It’s Tuesday, November 19, and psychologists around the world are taking on climate anxiety.
Psychologists from more than 40 countries signed a resolution at the first-ever International Summit on Psychology and Global Health in Lisbon last week, pledging to use science and their expertise to fight the climate crisis.
The resolution, which was released on Thursday, acknowledges that climate-related events such as deadly wildfires and powerful hurricanes can lead to major acute and chronic mental health conditions. The signatories promised to increase the services available to minimize these harms. According to the summit’s website, “Psychologists can help to build resilience, foster optimism, cultivate active coping, increase preparedness, and emphasize social connections.”
This isn’t the first time major psychological groups have spoken out about how climate change can harm mental health. The American Psychological Association — one of 43 major psychological associations whose leaders signed last week’s resolution — sponsored a report on mental health and climate change back in 2017. That report helped legitimize the concept of “ecoanxiety,” or the fear of environmental devastation.
“I think increasingly psychologists are connecting [climate change] to the work that they do and the expertise they have, and how that could be helpful,” Arthur Evans, the APA’s chief executive, told Quartz.
Native Americans are the least likely out of any group in the United States to have access to safe, reliable water, according to a new report. Native American households are 19 times more likely to lack indoor plumbing than white households.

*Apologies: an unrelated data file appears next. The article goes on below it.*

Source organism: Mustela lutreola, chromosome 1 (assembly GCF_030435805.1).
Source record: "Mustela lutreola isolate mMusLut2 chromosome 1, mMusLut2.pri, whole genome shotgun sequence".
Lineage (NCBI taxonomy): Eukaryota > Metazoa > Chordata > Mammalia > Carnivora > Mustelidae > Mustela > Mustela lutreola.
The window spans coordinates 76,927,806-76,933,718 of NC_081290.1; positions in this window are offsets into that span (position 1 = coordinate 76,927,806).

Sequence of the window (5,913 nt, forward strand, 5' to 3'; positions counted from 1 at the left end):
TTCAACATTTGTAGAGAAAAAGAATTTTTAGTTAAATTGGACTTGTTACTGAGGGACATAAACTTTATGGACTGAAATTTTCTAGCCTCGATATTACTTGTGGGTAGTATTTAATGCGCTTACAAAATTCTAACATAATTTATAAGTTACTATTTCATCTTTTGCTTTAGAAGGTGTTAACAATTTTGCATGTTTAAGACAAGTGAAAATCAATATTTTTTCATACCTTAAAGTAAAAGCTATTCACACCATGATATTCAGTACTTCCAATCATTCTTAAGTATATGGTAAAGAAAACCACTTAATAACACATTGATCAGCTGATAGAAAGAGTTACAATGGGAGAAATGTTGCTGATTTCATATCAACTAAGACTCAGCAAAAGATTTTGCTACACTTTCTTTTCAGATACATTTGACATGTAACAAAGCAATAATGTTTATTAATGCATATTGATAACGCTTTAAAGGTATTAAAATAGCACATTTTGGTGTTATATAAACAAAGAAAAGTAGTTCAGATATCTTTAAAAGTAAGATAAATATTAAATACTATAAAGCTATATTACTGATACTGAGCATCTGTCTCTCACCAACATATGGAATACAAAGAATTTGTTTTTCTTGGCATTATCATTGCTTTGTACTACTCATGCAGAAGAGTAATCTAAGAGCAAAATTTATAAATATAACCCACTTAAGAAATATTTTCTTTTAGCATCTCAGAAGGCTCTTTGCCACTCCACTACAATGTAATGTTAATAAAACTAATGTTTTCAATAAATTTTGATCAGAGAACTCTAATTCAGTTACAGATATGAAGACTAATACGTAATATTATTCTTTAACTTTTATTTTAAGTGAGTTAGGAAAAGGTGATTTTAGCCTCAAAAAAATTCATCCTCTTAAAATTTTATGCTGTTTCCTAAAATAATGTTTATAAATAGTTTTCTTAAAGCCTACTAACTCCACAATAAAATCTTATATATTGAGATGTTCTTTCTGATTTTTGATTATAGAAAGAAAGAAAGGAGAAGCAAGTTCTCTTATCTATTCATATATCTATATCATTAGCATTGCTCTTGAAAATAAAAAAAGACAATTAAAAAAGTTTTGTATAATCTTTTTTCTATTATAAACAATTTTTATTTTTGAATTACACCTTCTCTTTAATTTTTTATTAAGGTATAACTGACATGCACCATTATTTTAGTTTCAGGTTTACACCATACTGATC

The rate of deforestation in the Amazon is at its highest level in more than a decade, with 3,769 square miles of rainforest lost over the course of a single year, according to Brazilian government data. Environmental groups blame President Jair Bolsonaro’s anti-environment agenda for the increase, while Bolsonaro’s government blames illegal cattle grazing, agriculture, and mining.
An oil leak from the Keystone pipeline in North Dakota late last month is now estimated to have affected 209,100 square feet of land, 10 times the area that state regulators initially reported. The cause of the nearly 400,000-gallon oil spill is still unknown, but the leak was repaired and oil began flowing through the pipeline again on November 5.
DO YOU KNOW A RISING STAR OF SUSTAINABILITY?
You’ve still got time — nominate ‘em to the Grist 50! The Grist 50 is an annual list of emerging leaders from across the U.S. who are working on fresh, real-world solutions to our world’s biggest challenges. Think: chefs, artists, activists, entrepreneurs … We extended the deadline for this year’s nomination season (who couldn’t use a little extra time around the holidays, eh?) — so go ahead and nominate away before this Friday, November 22.